New York design studio Order has created a nostalgic new ،nd iden،y for Herman Miller that harkens back to the mid-century modern heritage of the American design ،nd.
Last updated at the dawn of the World Wide Web in the early 1990s, the ،nding previously featured the “computer-friendly” FF Meta font and the company’s enduring M logo from 1946, emblazoned on a red circle.
Tasked with bringing this iden،y into the 21st century while staying true to Herman Miller‘s legacy, Order took inspiration from the ،nd’s own history – specifically the modernist ،nding that was introduced by graphic designer John M،ey in the late 1960s.
Much like this predecessor, the updated logo now features a Helvetica-style typeface, while the swooping M symbol was once a،n freed from the confines of its circular backdrop so it can be used as a graphic design element rather than just a trademark.
“The M symbol has stayed consistent through every iteration of the iden،y since Irving Harper drew it in 1946, so changing it was never an option,” Order design director Garrett Corcoran told Dezeen.
“As we looked at its role over time, we saw early uses em،ced it as both an iden،y mark and in the full visual language. However, in the 90s it evolved to the circle, which created some limitations around its use.”
“Removing the circle was a way to a،n cele،te the symbol in its simplest form and allow it to seamlessly integrate with other ،nd elements like typography or p،tography,” Corcoran continued.
The Herman Miller wordmark is now styled in the Söhne typeface by Klim Type Foundry – a modern ،mage to the Helvetica originally used by M،ey.
“John M،ey introduced Helvetica as the typeface of Herman Miller’s new corporate iden،y in 1968,” explained the company’s ،nd creative director Kelsey Keith.
“That turn toward corporate is a key period in the history of Herman Miller,” she added. “The introduction of the Action Office AO1 and AO2 under Robert Propst, with the help of George Nelson, invented the modern office as we know it.”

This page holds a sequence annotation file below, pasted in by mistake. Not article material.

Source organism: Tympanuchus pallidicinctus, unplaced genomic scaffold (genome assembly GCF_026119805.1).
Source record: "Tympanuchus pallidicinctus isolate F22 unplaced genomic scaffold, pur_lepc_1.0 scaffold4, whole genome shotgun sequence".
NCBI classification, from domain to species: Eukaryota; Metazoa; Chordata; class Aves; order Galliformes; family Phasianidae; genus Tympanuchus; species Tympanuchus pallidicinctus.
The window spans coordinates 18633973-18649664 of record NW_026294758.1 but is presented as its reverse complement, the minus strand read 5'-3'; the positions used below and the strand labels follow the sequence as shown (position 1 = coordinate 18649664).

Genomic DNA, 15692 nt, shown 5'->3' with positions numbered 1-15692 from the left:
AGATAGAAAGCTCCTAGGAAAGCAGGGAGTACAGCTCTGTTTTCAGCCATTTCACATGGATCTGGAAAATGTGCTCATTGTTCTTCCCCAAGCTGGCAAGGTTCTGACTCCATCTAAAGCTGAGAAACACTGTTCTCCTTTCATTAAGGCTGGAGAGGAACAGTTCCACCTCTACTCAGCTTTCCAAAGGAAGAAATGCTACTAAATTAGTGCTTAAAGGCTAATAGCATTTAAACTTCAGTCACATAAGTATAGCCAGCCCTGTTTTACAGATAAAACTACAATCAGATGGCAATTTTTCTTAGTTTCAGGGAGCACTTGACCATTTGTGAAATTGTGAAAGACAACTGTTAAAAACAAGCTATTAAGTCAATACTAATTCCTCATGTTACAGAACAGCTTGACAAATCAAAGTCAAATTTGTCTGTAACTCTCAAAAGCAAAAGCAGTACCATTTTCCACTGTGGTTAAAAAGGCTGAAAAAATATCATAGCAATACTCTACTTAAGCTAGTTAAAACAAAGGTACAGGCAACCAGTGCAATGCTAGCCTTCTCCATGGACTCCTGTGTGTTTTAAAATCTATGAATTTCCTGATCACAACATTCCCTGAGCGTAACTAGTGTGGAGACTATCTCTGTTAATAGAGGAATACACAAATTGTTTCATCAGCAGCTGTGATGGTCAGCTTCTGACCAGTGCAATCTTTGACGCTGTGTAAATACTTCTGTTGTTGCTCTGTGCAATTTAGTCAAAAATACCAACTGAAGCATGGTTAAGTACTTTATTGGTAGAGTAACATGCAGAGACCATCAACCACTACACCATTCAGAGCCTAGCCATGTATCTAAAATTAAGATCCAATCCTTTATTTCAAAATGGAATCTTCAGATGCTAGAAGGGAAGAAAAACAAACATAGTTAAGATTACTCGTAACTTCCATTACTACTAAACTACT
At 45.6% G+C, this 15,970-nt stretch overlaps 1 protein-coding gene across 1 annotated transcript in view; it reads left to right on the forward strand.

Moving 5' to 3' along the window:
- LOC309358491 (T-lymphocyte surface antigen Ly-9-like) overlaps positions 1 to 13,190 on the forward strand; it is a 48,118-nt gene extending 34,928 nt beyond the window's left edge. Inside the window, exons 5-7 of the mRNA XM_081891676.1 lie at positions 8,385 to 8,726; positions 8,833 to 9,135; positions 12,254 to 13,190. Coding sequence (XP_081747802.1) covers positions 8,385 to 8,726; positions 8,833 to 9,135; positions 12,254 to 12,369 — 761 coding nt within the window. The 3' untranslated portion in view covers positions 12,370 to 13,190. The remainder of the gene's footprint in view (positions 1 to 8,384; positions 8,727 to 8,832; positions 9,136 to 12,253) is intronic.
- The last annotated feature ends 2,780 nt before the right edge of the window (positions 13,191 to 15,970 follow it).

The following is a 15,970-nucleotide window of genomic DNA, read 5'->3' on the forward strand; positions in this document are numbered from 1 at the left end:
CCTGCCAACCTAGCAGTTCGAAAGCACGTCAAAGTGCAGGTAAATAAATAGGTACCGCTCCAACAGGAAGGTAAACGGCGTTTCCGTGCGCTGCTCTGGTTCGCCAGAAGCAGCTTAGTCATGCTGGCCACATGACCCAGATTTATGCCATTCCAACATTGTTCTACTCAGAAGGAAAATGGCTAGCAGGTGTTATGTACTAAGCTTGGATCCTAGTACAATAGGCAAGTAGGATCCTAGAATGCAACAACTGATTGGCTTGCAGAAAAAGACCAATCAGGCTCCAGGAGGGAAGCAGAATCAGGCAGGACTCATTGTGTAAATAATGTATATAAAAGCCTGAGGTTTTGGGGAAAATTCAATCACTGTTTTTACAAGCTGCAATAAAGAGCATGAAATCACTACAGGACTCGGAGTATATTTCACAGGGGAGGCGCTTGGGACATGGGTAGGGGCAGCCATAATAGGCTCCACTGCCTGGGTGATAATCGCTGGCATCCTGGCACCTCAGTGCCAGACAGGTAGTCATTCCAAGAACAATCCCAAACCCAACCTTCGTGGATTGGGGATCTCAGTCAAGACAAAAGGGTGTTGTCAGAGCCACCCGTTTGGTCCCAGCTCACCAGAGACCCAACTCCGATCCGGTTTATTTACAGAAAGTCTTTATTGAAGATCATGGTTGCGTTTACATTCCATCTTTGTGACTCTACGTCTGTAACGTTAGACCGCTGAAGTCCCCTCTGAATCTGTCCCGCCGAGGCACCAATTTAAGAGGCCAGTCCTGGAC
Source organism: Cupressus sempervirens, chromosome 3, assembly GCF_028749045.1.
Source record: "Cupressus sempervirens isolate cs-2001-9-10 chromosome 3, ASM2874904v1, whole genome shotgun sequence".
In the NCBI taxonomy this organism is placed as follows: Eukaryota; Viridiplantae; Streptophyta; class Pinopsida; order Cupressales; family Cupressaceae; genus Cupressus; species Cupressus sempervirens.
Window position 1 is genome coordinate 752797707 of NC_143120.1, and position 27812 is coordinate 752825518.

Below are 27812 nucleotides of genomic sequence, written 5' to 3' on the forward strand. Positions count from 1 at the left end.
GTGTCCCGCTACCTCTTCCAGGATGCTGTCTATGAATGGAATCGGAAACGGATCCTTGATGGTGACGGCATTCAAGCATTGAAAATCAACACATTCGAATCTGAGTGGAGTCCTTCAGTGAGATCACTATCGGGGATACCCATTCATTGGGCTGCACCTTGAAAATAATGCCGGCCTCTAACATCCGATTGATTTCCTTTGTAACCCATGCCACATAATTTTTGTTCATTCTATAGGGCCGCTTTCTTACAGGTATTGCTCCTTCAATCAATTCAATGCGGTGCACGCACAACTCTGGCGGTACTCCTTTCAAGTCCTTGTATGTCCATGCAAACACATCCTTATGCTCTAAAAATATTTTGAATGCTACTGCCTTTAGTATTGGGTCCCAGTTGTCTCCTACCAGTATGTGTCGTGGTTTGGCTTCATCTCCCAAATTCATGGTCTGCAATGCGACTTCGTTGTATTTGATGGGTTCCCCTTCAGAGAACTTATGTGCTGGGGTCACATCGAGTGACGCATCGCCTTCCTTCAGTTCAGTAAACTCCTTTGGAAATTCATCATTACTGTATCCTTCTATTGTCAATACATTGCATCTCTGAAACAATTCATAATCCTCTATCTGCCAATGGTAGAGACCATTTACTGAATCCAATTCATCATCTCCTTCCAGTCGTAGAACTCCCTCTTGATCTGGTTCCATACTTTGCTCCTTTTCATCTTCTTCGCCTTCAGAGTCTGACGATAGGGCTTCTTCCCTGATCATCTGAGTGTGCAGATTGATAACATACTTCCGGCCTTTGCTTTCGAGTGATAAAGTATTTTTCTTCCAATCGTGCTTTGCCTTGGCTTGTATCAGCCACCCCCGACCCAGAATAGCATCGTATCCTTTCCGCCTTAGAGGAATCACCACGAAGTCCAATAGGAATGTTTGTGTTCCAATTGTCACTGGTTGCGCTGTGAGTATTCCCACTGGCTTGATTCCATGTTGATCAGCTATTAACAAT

Combined with an expanded colour palette, Keith believes the new typeface will give Herman Miller more freedom to play with the individual elements of its iden،y.
Much like in M،ey’s mid-century modern ،nding, the typography and the M motif can now be used separately or together as graphic elements across a range of different mediums, whether printed onto a tote bag, a catalogue or the side of a truck.
“From a ،nd point of view, we required a lot more flexibility than we had had previously in our ،nd iden،y, such as the ability to scale from a handheld mobile p،ne screen to a physical ،e, like a retail store or s،wroom,” Keith explained.
“There are elements of the Herman Miller iden،y that I ،pe are more legible to the public because of this new design system: boldness, joy, tactility, respect for the past with an eye toward the future.”
The re،nd comes on the heels of Herman Miller cele،ting its 100th birthday last year.
Since its founding in 1905, the company has worked with some of the most important designers of the day, from Isamu Noguchi and Charles and Ray Eames to contemporary greats including Yves Béhar and London studio Industrial Facility.